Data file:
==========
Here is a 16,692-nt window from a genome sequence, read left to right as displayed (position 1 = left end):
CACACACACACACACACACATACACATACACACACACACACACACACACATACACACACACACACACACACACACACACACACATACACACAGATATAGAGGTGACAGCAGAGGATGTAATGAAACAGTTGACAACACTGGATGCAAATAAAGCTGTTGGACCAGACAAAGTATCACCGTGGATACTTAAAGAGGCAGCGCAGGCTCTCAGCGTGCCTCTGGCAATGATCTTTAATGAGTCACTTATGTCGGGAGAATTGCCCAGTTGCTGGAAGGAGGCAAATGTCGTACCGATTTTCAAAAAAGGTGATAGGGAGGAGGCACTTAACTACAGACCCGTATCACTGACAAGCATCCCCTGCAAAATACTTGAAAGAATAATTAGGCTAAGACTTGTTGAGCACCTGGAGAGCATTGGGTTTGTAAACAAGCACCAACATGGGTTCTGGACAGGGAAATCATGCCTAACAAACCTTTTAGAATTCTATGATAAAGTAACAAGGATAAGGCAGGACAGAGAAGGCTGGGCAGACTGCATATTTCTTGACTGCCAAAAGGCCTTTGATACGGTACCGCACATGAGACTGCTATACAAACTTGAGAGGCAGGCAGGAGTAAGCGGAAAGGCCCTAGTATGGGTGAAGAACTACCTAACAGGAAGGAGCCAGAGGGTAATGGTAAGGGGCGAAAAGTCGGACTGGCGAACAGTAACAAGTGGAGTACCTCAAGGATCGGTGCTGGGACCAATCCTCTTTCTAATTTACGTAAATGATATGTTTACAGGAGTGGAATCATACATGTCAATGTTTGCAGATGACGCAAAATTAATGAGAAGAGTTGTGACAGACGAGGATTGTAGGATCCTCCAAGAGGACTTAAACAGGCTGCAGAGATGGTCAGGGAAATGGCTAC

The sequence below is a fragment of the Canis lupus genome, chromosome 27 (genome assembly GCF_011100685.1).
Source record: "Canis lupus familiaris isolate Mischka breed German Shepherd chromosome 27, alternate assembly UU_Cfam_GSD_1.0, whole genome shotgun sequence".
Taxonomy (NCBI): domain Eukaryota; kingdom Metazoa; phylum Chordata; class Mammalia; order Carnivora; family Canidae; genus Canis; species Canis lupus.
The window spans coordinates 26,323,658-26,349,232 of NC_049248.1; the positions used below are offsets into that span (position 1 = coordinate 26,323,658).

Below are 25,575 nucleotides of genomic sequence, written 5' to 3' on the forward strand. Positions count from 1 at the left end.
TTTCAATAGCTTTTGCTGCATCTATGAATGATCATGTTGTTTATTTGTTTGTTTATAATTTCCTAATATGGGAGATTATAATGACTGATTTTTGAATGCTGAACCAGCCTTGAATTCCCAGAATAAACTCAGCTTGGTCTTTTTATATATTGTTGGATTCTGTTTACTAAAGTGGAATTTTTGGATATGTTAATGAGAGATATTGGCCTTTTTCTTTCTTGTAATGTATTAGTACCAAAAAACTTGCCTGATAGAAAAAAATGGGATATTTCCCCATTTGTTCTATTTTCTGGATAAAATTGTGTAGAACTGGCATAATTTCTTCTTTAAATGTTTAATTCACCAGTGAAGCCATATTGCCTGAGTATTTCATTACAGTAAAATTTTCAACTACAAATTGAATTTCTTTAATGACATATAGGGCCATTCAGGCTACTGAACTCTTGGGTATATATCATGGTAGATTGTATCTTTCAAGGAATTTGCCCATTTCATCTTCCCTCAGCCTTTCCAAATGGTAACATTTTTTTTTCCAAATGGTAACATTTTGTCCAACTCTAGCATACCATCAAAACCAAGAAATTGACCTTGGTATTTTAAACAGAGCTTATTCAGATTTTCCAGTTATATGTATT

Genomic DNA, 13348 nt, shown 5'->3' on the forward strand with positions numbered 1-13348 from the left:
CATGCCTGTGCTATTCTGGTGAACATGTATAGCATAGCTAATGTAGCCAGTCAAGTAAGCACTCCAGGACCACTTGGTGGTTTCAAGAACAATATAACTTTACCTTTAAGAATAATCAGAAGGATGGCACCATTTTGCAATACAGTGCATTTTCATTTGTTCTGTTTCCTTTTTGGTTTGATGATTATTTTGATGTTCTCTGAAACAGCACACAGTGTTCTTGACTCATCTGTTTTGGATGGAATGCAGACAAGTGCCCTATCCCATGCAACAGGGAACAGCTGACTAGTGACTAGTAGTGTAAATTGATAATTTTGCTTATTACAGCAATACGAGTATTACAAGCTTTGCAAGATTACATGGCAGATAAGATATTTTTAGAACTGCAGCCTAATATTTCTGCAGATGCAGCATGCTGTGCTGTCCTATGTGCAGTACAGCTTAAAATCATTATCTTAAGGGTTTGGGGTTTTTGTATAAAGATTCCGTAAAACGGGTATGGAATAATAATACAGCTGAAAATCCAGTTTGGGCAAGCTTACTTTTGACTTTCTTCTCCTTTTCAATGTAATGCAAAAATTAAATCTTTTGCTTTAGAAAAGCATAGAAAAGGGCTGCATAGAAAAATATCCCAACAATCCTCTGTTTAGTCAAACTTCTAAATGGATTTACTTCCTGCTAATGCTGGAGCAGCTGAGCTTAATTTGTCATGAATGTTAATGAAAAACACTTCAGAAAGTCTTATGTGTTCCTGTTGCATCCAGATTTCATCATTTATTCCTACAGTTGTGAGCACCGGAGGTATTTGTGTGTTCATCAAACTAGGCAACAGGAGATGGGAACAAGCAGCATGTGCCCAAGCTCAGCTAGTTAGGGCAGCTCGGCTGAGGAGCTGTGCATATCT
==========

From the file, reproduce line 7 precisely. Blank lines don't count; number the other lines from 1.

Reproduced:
Below are 25,575 nucleotides of genomic sequence, written 5' to 3' on the forward strand. Positions count from 1 at the left end.